Here in the States, this Monday, May 30th is a very important day for everyone, but in my mind, especially those of us who are interested in family history and genealogy. Yes, of course you know it is Memorial Day.
Before I begin talking about Memorial Day, I would like to issue this call to each one of us reading this: THIS YEAR GO TO A CEMETERY SOMEWHERE AND PAY YOUR RESPECTS TO THOSE WHO GAVE THEIR ALL. SAY A PRAYER. PLACE A FLAG, OR AS WE DO, RED, WHITE AND BLUE PINWHEELS. GO TO YOUR TOWN’S PARADE. BUY A POPPY. IF NOTHING ELSE, SAY THANK YOU TO THE NEXT VETERAN YOU SEE.
I am old enough to recall when we referred to this special event as Decoration Day. I personally have wonderful memories of marching in my hometown parade on this special day. At times it was when I was in the marching band, some years as a Boy Scout, but always as the son of a Veteran! I recall being very proud that I knew my Dad had been an officer in the U. S. Army and had fought for our county in World War II. I also recall the pride I felt knowing that in the crowd I was passing were my Uncle who served in the Pacific theatre in the U. S. Navy and a Great Uncle who served in the Spanish-American War and World War I.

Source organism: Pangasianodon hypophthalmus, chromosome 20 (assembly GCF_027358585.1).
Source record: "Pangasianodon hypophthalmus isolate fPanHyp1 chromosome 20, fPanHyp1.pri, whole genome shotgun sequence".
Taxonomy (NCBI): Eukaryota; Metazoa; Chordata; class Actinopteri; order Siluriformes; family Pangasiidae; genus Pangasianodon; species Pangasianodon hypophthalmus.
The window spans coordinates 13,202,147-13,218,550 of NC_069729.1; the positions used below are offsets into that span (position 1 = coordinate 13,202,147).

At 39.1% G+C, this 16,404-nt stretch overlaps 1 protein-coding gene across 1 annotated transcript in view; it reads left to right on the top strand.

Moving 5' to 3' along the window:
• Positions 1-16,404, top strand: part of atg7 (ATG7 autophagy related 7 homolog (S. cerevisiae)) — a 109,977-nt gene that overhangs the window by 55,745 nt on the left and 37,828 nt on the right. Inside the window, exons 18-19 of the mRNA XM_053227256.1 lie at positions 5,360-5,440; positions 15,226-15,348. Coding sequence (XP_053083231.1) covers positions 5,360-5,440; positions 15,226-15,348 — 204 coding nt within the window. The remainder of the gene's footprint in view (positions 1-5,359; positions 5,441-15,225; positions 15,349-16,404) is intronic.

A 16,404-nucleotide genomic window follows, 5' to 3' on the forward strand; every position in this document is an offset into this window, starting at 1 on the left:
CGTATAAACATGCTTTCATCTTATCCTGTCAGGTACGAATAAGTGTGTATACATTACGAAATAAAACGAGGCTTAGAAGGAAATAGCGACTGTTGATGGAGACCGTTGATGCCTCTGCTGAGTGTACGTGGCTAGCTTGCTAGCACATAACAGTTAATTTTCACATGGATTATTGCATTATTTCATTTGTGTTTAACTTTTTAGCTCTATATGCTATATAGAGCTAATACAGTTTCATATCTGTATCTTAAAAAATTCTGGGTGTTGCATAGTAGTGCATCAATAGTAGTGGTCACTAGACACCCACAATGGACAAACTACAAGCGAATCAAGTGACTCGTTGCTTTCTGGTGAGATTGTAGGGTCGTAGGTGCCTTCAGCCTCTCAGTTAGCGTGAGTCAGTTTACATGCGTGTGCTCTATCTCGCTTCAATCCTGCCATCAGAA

But what I recall, very vividly, is that the parade always ended in the amphitheater where after speeches and wreath-laying, Taps would be played, often by my cousin, on a trumpet. Then somewhere, far off, a second player would provide a Taps echo. I still get goosebumps thinking of it!
The actual beginnings of Decoration Day are lost in the mists of time. Some two dozen towns lay claim to being its’ birthplace. What we do know is that it was officially proclaimed by General John Logan and was first observed after this on May 30, 1868. Commonly believed to have been started by women of the South to commemorate the graves of their dead, once officially proclaimed, it was seen as a ‘Northern’ effort and for years was shunned in the South. Now it is recognized everywhere.
Of course, Memorial Day is also affiliated with the selling of red poppies by many Veterans groups and certainly it evokes memories of that famous poem ‘In Flanders Fields“, penned by John McCrae in 1915.
Between the crosses row on row,
That mark our place; and in the sky
The larks, still bravely singing, fly
Scarce heard amid the guns below.
We lived, felt dawn, saw sunset glow,
Loved and were loved, and now we lie
In Flanders fields.
To you from failing hands we throw
The torch; be yours to hold it high.
If ye break faith with us who die
We shall not sleep, though poppies grow
In Flanders fields.